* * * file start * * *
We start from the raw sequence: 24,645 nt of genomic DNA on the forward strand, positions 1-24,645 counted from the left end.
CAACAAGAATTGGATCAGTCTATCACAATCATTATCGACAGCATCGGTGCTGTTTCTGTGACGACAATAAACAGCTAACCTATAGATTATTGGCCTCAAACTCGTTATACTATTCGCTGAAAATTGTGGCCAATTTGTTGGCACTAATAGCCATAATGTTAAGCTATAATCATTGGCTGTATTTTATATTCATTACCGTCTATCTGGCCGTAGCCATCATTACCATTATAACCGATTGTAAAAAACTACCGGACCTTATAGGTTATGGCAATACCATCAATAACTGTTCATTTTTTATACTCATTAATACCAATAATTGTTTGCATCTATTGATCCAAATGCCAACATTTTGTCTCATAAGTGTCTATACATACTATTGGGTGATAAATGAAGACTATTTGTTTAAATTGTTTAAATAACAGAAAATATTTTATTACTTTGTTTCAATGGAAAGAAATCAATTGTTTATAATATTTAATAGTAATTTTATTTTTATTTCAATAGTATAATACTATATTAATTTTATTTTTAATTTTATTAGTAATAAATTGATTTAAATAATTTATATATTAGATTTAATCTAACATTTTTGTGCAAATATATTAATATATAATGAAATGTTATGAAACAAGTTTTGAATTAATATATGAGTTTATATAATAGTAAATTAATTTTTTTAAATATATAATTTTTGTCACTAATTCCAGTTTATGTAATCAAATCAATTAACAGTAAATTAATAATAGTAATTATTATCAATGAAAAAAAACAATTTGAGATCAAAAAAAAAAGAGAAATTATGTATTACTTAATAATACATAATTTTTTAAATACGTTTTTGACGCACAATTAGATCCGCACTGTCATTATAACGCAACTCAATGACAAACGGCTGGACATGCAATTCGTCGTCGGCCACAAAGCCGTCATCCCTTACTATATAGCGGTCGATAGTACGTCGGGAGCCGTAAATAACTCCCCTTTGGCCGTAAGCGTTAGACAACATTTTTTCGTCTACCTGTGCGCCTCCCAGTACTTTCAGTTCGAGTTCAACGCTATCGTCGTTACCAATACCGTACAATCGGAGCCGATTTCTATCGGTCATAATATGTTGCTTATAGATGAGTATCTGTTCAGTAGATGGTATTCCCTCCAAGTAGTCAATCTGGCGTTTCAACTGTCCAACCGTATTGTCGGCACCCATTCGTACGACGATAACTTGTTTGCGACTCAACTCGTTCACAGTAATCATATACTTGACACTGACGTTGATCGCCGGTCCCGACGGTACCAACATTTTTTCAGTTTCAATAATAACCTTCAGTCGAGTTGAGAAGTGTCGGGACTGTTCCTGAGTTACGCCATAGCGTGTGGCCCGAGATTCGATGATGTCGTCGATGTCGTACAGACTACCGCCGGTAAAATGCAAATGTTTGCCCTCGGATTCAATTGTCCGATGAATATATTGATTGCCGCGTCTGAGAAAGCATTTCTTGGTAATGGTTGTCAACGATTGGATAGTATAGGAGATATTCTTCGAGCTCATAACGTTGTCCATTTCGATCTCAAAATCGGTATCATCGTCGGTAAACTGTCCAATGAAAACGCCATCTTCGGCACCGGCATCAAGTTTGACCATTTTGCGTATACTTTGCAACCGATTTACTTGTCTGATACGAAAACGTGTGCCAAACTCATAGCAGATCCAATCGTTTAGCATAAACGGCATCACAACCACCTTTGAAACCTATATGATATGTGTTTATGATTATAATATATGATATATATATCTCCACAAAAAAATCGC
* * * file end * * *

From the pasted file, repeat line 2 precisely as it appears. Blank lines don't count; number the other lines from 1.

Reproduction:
CAACAAGAATTGGATCAGTCTATCACAATCATTATCGACAGCATCGGTGCTGTTTCTGTGACGACAATAAACAGCTAACCTATAGATTATTGGCCTCAAACTCGTTATACTATTCGCTGAAAATTGTGGCCAATTTGTTGGCACTAATAGCCATAATGTTAAGCTATAATCATTGGCTGTATTTTATATTCATTACCGTCTATCTGGCCGTAGCCATCATTACCATTATAACCGATTGTAAAAAACTACCGGACCTTATAGGTTATGGCAATACCATCAATAACTGTTCATTTTTTATACTCATTAATACCAATAATTGTTTGCATCTATTGATCCAAATGCCAACATTTTGTCTCATAAGTGTCTATACATACTATTGGGTGATAAATGAAGACTATTTGTTTAAATTGTTTAAATAACAGAAAATATTTTATTACTTTGTTTCAATGGAAAGAAATCAATTGTTTATAATATTTAATAGTAATTTTATTTTTATTTCAATAGTATAATACTATATTAATTTTATTTTTAATTTTATTAGTAATAAATTGATTTAAATAATTTATATATTAGATTTAATCTAACATTTTTGTGCAAATATATTAATATATAATGAAATGTTATGAAACAAGTTTTGAATTAATATATGAGTTTATATAATAGTAAATTAATTTTTTTAAATATATAATTTTTGTCACTAATTCCAGTTTATGTAATCAAATCAATTAACAGTAAATTAATAATAGTAATTATTATCAATGAAAAAAAACAATTTGAGATCAAAAAAAAAAGAGAAATTATGTATTACTTAATAATACATAATTTTTTAAATACGTTTTTGACGCACAATTAGATCCGCACTGTCATTATAACGCAACTCAATGACAAACGGCTGGACATGCAATTCGTCGTCGGCCACAAAGCCGTCATCCCTTACTATATAGCGGTCGATAGTACGTCGGGAGCCGTAAATAACTCCCCTTTGGCCGTAAGCGTTAGACAACATTTTTTCGTCTACCTGTGCGCCTCCCAGTACTTTCAGTTCGAGTTCAACGCTATCGTCGTTACCAATACCGTACAATCGGAGCCGATTTCTATCGGTCATAATATGTTGCTTATAGATGAGTATCTGTTCAGTAGATGGTATTCCCTCCAAGTAGTCAATCTGGCGTTTCAACTGTCCAACCGTATTGTCGGCACCCATTCGTACGACGATAACTTGTTTGCGACTCAACTCGTTCACAGTAATCATATACTTGACACTGACGTTGATCGCCGGTCCCGACGGTACCAACATTTTTTCAGTTTCAATAATAACCTTCAGTCGAGTTGAGAAGTGTCGGGACTGTTCCTGAGTTACGCCATAGCGTGTGGCCCGAGATTCGATGATGTCGTCGATGTCGTACAGACTACCGCCGGTAAAATGCAAATGTTTGCCCTCGGATTCAATTGTCCGATGAATATATTGATTGCCGCGTCTGAGAAAGCATTTCTTGGTAATGGTTGTCAACGATTGGATAGTATAGGAGATATTCTTCGAGCTCATAACGTTGTCCATTTCGATCTCAAAATCGGTATCATCGTCGGTAAACTGTCCAATGAAAACGCCATCTTCGGCACCGGCATCAAGTTTGACCATTTTGCGTATACTTTGCAACCGATTTACTTGTCTGATACGAAAACGTGTGCCAAACTCATAGCAGATCCAATCGTTTAGCATAAACGGCATCACAACCACCTTTGAAACCTATATGATATGTGTTTATGATTATAATATATGATATATATATCTCCACAAAAAAATCGC